Plantains are the raw version of bananas (ripe and yellow ones). They are greener, much firmer and low in sugar. Plantains need to be cooked before eating and they are hard to peel. You can steam, deep dry, saute, bake them. 1 cup of raw plantain has 181 calories and rich source of dietary fiber, potassium, Vitamin A and C. Plantain has good amount of carbohydrates and low fat content in it but the carb content is much lower than in potato, yam, rice and wheat. Plantain are quite famous in tropical countries like India, Thailand, Sri Lanka. Almost every single family homes will have a banana tree. My grandparents backyard has three banana trees and my granddad would water and nurture them everyday. When there is a huge gathering or party, he would venture to his tiny garden with a knife to bring fresh banana leaves before the meal. He will patiently wash them clean with running water, swing it to-n-fro to get rid of the dripping water and stack them neatly in one corner of the kitchen counter. When its time to serve the food, he would order the maid to place them on the floor for the diner to use them as a plate. Yes, they are use and throw. The biodegradable disposable plates of South India 🙂 Once the tree bores the fruit (plantain), he would remove them and let it ripe by placing them in dark. The wonderful smell of ripen bananas would linger in the storeroom shelves.
How to peel a plantain?
1. Wash the plantains in running water. Pat dry with a kitchen towel.
2. Slice off the ends (about 0.5 cm)
3. Use a vegetable peeler to get rid of the skin. You may not get rid of the skin in the first attempt as the skin is fibrous and thick.
4. Once done, slice into roundels or cubes or any shape of your choice and place them in salted water to prevent discoloration.
How I chose a good one for my home?
1. Plantains can be found in every grocery store in the US. I look for firm, green ones and avoid yellowish, squishy ones. There is no use when you bring a moldy fruit, so avoid that too.
2. Look for smooth ones without any insect holes.
I tasted this plantain stir fry at my in-law’s place and I loved the simplicity in its cooking process and authenticity in its taste. Just with the addition of onions and ginger, the plantain got a new dimension. Just like potatoes, plantains are neutral in taste and they complement and blend well with the seasonings. For the pongal party, I decided to include plantain curry as one of the sides and served them along rice, sambhar and rasam. I called up my mother-in law for a recipe recap and quick tips to survive any disaster. Luckily the dish turned out pretty delicious in the first attempt itself.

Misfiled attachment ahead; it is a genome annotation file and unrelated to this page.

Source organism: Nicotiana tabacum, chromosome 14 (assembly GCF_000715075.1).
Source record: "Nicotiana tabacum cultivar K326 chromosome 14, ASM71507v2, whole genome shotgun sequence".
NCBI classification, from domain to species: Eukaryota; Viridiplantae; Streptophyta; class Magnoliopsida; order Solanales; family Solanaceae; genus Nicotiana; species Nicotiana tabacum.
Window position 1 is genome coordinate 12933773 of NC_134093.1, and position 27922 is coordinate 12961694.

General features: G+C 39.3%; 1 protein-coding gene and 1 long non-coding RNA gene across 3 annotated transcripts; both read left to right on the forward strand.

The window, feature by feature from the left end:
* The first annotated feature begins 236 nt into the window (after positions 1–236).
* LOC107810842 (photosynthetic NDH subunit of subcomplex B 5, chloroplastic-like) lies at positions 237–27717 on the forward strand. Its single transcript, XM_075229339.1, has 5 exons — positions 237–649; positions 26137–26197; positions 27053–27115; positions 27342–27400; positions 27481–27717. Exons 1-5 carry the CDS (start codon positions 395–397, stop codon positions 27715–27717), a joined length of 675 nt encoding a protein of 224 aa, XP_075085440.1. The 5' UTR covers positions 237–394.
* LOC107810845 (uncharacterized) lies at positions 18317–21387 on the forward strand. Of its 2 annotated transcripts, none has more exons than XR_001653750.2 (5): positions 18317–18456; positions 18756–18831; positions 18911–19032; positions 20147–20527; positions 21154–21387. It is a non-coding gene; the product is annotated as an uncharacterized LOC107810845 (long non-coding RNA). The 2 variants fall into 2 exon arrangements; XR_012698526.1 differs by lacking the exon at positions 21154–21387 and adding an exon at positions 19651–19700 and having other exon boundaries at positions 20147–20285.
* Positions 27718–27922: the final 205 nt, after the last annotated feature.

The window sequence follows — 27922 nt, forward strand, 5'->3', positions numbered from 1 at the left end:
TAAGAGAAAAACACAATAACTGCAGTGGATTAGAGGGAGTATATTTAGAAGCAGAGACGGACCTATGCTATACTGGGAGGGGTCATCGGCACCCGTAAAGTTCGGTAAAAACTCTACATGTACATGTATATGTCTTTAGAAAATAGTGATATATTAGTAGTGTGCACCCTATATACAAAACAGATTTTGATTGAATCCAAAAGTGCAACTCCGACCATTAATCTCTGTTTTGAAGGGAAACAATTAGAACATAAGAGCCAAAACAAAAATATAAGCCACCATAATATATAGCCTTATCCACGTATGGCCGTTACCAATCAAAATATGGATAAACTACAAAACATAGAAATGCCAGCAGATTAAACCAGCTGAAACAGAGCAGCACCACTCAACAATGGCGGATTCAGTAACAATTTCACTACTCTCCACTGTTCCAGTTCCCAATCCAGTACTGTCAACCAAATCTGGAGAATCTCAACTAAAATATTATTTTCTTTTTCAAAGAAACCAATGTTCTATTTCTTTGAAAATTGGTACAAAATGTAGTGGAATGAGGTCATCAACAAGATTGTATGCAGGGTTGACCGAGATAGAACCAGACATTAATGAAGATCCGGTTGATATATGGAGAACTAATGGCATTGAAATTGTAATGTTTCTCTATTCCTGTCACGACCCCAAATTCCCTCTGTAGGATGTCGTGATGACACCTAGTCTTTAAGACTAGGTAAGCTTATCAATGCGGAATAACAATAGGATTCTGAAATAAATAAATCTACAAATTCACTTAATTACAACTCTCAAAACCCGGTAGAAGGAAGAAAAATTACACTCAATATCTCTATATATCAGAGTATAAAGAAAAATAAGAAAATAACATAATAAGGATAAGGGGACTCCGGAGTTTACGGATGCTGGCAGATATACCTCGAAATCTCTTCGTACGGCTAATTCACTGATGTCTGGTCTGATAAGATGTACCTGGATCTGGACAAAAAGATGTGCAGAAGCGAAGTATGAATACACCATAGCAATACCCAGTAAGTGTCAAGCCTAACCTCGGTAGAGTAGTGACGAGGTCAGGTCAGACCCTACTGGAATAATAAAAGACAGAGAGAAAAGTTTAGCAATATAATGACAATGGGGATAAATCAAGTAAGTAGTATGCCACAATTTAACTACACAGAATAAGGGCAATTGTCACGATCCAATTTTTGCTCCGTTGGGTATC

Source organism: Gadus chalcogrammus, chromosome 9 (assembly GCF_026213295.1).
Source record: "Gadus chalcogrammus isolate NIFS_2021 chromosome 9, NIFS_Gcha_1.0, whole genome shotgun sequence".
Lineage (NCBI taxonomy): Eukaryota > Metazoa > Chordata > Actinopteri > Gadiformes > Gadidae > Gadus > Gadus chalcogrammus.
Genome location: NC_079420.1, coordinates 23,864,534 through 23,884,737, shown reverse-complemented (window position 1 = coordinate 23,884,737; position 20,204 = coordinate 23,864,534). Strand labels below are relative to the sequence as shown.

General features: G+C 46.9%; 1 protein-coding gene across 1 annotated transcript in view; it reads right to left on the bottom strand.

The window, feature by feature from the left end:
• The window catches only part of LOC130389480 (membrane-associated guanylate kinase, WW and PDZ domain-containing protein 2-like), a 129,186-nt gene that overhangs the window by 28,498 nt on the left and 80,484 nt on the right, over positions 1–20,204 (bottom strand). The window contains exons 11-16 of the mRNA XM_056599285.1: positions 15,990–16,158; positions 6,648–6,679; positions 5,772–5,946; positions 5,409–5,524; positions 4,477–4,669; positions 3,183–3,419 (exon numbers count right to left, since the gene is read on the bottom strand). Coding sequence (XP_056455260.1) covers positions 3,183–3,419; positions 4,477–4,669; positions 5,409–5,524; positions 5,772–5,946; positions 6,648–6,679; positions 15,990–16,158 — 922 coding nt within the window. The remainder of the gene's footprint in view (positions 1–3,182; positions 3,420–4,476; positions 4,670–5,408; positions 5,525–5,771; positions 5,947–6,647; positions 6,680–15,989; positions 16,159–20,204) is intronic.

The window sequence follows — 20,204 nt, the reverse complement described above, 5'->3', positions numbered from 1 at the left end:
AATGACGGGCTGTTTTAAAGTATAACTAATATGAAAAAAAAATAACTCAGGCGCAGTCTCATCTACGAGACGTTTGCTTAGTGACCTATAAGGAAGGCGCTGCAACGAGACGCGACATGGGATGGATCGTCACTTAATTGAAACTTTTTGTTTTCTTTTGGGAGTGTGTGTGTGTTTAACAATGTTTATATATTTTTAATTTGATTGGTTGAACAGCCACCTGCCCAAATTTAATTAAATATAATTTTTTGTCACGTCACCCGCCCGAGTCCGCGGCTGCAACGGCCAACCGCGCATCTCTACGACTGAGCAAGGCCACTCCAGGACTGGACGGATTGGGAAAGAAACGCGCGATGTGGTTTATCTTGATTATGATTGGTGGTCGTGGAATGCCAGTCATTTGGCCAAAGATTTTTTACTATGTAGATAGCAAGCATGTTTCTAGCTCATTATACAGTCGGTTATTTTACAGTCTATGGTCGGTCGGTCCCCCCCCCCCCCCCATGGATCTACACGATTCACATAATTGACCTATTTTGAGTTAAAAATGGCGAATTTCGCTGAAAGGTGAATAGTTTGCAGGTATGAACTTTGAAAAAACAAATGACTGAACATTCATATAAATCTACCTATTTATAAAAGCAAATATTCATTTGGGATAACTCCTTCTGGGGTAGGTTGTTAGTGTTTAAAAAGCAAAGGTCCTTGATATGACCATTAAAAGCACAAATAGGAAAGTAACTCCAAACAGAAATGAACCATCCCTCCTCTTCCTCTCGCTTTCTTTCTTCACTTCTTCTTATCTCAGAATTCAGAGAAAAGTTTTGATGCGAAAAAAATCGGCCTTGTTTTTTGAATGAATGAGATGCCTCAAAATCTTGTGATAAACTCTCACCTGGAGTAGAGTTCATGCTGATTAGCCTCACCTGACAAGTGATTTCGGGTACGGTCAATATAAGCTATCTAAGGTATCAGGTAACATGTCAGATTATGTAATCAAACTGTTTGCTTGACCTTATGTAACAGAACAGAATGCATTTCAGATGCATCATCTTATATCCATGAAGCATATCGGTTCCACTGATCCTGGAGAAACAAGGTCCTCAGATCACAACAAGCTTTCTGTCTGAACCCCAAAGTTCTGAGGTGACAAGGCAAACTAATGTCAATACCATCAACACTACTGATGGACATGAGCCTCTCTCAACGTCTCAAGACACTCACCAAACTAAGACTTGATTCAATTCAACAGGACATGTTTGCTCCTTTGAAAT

Plantain stir fry is hearty, crispy and delicious. The sweetness from onions and goodness from ginger and mild heat from green chillies makes the dish taste extremely delicious. This foolproof recipe will make it easy for everyone to try and win the heart of many at home.
PLANTAIN STIR FRY – Vazhakai varuval
Source: Mother-in law
3 tablespoon oil
1 tablespoon mustard seeds
1 tablespoon urad dhal/ black gram
20-25 curry leaves
2 large red onions –
2 inch ginger – minced
5 Thai green chillies
1 teaspoon turmeric powder
1 tablespoon red chili powder
2 tablespoon coriander powder
8 long raw plantains
1/2 cup water
Salt to taste, about 2-3 teaspoon
1. Remove the skin of the plantains, wash and pat dry with a kitchen towel. Cut them into roundels about 1cm or little less in thickness. Place in a bowl of water to avoid oxidation. If left in the open, the atmospheric air will turn them black. Set aside.
2. Make a paste with onions, green chillies and ginger. Set aside.
3. Heat oil in a large pan. Once they ripple, add mustard seeds and let it splutter. Then add the urad dhal and let it brown a bit, about 30 -60 seconds. Add the curry leaves and let it crisp up, about a minute.
4. Add the onion-ginger paste and saute till the raw smell disppaears, about 3-5 minutes. Sprinkle turmeric, chili and coriander powder and let it saute till the raw smell disappears, about 2-3 minutes.
4. Add the plantains and pour water. Stir to combine and cook covered on low flame for 30 minutes. Once the plantains have cooked through, rise the heat to medium high and let them crisp up. Keep an eye while cooking or else they might get burnt.
|Click to read more about my pongal party|
1. The addition of onion paste will make the dish taste bitter during the cooking process. If you end up tasting the dish every 10 minutes during the cooking, it will taste bitter and will scare you. Leave it untouched for 30 minutes and when they are completely done, do a taste check.
2. Not included in the menu list for those in South beach phase 1 meals.
3. Since plantains have just little less carbs than potatoes, I don’t think they are allowed for women with gestational diabetes. If you still crave for plantain dish during pregnancy, restrict yourself to a cup (cooked) and do mild walking after the meal to break down the sugar.
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